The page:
Mary Angela DiGiovanni had a bright future and a deep desire to improve health care for those in need. This aspiration, confirmed through her academic and personal endeavors, strengthened her resolve to enter the profession of public health care. Unfortunately, she was involved in a fatal car accident on January 5, 2003, while returning to University of Michigan after the holidays.
She had a deeply rooted respect for human dignity that was instilled by strong family values. She had a resolve to listen to her heart which shaped her goals and values. Mary Angela had great respect and understanding of the cultural dynamics of human behavior affecting health care. She was attending the University of Michigan to obtain her Masters of Public Health Degree with a concentration in Health and Social Behavior. Her vision was to become an effective leader in local and international public health care and administration. As a result of the inspiration that she provided to her fellow students and to her professors at U of M, the University posthumously awarded her a Masters of Public Health degree in the spring of 2003. In 2004, the University established the Mary Angela DiGiovanni Disaster Preparedness Fund, which was used to provide relief to tsunami victims.
As a student at Mercy High School in Farmington Hills, Michigan, Mary Angela twice traveled to Appalachia to work on projects to aid less fortunate families. During her undergraduate work at Michigan State University, she was active in fundraising, counseling, and coordinating educational efforts at Eleís Place, a local organization providing counseling to grieving children. It was working with children and adults from diverse ethnic backgrounds that confirmed her belief in the vital importance of socio-cultural factors in health policy and intervention.
As part of Michigan States Study Abroad Program, Mary Angela first spent a semester studying in Florence, Italy, and later traveled to other parts of Europe. She next studied abroad in Pokhara, Nepal, and witnessed firsthand the results of misguided public health initiatives that failed to meet community needs (This later was the subject of a journal article that she co-authored in Abroad View). Upon leaving Nepal, Mary Angela traveled to Bangkok, Thailand, and then onto Pattaya, Thailand, where she visited an orphanage. She was so impressed with the work being done there that it became one of her goals to someday help them. These experiences planted the seed in her ambitious nature that fueled her dedication to improve local and international public health care by way of social, cultural, and behavioral interventions. Mary Angela graduated with highest honors from Michigan State University. In her honor, Michigan State University established a Mary Angela DiGiovanni Study Abroad Scholarship.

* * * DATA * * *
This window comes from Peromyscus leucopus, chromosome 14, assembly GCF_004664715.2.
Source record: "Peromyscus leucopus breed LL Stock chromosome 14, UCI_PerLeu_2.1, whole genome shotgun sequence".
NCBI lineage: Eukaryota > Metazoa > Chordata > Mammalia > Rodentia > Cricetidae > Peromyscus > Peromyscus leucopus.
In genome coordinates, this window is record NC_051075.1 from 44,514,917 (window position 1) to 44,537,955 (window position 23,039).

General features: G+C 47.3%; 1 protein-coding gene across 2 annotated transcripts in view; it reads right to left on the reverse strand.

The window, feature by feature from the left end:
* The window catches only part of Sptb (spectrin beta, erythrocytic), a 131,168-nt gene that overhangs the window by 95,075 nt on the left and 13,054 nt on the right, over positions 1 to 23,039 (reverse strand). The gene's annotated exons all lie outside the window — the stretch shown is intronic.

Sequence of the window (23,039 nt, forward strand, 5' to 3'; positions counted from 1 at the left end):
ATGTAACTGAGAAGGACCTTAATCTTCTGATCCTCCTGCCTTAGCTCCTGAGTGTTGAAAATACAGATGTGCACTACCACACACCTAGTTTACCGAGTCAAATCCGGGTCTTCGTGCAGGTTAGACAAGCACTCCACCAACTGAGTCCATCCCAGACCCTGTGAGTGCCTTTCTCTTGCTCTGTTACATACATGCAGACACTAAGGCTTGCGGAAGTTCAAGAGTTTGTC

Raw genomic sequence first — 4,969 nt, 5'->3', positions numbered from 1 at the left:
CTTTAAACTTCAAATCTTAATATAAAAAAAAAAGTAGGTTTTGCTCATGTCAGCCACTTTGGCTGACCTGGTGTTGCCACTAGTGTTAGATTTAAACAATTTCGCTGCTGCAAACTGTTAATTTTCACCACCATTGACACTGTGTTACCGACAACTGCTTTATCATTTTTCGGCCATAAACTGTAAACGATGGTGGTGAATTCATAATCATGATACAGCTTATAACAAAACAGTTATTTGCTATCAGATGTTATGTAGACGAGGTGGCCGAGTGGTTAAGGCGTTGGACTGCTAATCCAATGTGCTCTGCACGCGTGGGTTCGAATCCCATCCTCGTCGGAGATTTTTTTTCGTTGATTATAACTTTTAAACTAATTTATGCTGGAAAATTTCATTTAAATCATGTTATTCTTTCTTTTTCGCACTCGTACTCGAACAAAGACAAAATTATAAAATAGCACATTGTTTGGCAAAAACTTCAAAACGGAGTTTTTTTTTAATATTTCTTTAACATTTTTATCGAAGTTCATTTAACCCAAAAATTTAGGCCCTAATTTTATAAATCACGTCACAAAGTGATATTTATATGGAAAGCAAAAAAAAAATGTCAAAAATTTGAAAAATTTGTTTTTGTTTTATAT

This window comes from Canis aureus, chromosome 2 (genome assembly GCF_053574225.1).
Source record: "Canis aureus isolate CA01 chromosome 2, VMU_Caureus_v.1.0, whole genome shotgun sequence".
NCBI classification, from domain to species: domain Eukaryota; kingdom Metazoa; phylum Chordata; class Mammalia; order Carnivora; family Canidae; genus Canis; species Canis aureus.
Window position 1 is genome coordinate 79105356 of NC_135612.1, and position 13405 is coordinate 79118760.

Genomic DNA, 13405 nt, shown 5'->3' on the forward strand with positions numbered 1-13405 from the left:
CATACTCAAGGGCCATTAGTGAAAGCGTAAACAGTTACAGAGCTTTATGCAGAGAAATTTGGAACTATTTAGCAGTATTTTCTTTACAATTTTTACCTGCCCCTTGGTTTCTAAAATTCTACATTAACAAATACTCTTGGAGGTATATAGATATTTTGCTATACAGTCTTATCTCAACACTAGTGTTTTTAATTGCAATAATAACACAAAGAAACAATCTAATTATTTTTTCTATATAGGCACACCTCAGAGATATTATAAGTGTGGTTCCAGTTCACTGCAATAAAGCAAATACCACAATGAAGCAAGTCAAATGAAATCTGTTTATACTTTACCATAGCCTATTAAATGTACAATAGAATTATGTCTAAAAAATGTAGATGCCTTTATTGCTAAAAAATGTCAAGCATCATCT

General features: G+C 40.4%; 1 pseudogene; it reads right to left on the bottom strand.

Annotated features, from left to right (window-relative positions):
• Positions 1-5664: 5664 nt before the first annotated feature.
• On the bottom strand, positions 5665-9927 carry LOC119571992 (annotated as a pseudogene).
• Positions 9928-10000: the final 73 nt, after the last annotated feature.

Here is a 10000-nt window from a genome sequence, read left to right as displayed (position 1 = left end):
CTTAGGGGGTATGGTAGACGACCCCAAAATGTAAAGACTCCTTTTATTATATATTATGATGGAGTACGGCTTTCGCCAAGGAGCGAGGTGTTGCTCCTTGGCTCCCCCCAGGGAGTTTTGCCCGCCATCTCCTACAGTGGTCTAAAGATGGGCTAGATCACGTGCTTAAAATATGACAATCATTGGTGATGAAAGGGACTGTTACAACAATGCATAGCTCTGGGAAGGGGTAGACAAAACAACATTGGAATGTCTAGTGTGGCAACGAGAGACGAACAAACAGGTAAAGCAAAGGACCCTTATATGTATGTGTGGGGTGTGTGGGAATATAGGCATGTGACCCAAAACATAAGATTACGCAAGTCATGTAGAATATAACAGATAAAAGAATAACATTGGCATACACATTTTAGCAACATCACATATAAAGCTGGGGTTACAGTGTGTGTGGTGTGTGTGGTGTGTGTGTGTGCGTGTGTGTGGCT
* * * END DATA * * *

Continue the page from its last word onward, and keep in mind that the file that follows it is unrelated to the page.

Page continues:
In addition to excelling in her academic pursuits, Mary Angela was an avid sports enthusiast. She was the MVP goalie on Mercy High Schools first Varsity Field Hockey Team, excelled in two marathons, hiked in the Himalayas, rock-climbed in the Sierra Nevada and the Rocky Mountains, loved to kayak, was a pioneer snowboarder, and became a nationally-certified white water raft guide, conducting tours on the Colorado River.
Mary was intrigued by opportunities that challenged her abilities and strengthened her character and was most comfortable in multicultural environments. The Inner-City Games Foundation decided to honor Mary's spirit of service and hope for the future by establishing the Mary Angela DiGiovanni Beacon of Light Award.
Mary was the daughter of Mike and Chris DiGiovanni, and the sister of Mike and John.